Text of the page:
Poetry of the Fantastic: The Mystic Meaning by Clark Ashton Smith

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The language of myth often finds its best form as a poem. The language of the fantastic or the strange can sometimes only find expression in poetry. 

This series will present classics of the form, many long forgotten, and original contemporary poems.

This poem by the master Clark Ashton Smith sets the tone. The fantastic is all around us, we only need the mind to see it.

The Mystic Meaning

Alas! that we are deaf and blind
          To meanings all about us hid!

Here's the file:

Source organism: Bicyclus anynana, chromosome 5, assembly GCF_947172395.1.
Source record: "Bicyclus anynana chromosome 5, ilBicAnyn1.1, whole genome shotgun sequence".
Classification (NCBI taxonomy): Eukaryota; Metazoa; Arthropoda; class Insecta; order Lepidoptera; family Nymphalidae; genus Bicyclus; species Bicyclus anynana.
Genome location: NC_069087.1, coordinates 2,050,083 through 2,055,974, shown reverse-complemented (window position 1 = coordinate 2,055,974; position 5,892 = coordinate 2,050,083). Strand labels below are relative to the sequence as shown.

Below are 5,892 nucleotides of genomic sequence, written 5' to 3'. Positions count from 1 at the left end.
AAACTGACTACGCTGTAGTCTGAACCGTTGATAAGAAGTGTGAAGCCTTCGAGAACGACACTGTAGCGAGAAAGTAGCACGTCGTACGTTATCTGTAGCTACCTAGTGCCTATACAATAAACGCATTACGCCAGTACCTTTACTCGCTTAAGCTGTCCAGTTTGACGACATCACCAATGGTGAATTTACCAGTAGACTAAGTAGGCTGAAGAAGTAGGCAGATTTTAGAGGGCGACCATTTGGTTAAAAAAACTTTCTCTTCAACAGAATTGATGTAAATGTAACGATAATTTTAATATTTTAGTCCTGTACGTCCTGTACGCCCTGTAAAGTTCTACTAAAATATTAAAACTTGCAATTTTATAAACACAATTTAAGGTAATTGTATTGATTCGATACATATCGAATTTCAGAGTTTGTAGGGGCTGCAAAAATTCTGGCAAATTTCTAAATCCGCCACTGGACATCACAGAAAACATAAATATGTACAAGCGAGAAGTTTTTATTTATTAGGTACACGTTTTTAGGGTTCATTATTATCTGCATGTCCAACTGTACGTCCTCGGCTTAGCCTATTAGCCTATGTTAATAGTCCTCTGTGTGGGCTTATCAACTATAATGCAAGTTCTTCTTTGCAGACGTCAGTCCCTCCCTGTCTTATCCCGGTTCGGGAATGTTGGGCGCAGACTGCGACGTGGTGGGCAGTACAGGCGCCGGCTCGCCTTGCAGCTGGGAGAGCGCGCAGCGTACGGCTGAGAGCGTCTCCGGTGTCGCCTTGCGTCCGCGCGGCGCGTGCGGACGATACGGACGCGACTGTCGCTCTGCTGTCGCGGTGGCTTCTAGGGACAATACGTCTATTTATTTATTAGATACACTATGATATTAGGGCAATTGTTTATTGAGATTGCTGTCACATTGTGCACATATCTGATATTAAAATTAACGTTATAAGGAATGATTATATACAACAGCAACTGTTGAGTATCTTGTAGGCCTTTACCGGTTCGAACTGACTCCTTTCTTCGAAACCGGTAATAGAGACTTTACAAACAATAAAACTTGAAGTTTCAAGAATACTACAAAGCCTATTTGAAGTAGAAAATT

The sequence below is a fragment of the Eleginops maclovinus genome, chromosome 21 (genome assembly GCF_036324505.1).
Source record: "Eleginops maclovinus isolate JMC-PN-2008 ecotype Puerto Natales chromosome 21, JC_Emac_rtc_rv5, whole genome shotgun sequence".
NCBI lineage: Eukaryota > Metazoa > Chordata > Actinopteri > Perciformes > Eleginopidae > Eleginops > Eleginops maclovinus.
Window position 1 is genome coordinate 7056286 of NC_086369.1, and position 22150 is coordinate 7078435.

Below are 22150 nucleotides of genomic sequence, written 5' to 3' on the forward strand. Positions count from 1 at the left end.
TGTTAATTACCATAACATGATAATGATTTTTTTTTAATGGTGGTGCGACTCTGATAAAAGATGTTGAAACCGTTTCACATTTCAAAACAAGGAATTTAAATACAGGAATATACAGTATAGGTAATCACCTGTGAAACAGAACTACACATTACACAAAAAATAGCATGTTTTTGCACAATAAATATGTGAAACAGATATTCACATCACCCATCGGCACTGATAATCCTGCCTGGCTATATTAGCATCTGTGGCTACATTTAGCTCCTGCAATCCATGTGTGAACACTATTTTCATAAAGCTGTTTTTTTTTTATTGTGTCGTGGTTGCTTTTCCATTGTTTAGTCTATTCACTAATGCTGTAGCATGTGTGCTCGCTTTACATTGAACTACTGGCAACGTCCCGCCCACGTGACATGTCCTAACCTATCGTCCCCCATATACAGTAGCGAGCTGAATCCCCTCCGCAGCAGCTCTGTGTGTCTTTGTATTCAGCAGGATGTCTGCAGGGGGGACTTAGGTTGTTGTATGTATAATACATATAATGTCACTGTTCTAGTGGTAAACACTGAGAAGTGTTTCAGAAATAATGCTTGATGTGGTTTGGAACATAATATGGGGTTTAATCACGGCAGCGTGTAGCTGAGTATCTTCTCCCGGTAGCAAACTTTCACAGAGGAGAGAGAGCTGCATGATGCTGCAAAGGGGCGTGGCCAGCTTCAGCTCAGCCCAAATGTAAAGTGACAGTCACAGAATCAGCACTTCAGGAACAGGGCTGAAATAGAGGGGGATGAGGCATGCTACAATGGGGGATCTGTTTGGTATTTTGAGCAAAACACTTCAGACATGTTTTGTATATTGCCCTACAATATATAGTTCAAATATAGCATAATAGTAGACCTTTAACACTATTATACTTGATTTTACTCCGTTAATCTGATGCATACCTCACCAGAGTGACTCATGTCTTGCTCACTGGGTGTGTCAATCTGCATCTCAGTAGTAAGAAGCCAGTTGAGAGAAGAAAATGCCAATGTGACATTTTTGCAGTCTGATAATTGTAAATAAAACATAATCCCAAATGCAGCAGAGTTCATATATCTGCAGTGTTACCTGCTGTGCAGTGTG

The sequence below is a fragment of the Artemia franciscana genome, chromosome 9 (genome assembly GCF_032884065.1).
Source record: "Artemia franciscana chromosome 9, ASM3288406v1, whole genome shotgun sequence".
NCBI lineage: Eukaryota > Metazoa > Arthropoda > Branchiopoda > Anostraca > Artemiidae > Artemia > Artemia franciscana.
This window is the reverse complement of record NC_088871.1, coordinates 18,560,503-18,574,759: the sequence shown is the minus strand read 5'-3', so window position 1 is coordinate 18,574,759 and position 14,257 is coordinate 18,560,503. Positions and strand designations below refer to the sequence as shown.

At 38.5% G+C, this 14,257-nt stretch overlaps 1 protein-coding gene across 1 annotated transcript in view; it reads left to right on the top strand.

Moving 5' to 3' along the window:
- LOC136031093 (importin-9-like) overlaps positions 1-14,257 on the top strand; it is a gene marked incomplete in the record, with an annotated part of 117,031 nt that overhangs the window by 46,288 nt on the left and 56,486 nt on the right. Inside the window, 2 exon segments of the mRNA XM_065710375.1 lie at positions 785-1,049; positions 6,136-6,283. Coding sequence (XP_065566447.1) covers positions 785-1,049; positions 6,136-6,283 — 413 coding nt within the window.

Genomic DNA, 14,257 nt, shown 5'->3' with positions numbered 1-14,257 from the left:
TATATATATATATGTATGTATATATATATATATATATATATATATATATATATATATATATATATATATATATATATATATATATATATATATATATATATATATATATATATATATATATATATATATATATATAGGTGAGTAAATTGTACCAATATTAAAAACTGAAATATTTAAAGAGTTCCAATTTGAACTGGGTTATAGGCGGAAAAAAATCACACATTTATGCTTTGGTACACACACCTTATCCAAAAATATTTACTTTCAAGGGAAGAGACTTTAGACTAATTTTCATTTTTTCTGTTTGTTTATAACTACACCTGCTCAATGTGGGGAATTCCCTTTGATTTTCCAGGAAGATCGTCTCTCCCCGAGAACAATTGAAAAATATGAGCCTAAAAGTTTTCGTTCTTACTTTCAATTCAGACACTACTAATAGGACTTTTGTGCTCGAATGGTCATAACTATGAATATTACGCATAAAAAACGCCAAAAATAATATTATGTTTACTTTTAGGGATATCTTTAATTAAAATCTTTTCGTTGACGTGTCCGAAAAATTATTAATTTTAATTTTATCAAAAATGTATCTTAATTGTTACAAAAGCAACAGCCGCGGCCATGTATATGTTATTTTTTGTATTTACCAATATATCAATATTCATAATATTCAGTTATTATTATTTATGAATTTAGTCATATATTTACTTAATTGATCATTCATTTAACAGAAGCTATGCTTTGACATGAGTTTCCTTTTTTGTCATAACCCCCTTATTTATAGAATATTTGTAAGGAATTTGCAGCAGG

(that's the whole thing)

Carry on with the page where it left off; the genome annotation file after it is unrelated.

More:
What secrets lurk the woods amid?
What prophecies are on the wind?

What tidings do the billows bring
          And cry in vain upon the strand?
          If we might only understand
The brooklet’s cryptic murmuring!

The tongues of earth and air are strange.
          And yet (who knows?) one little word
          Learned from the language of the bird
Might make us lords of Fate and Change!

Clark Ashton Smith
published 1912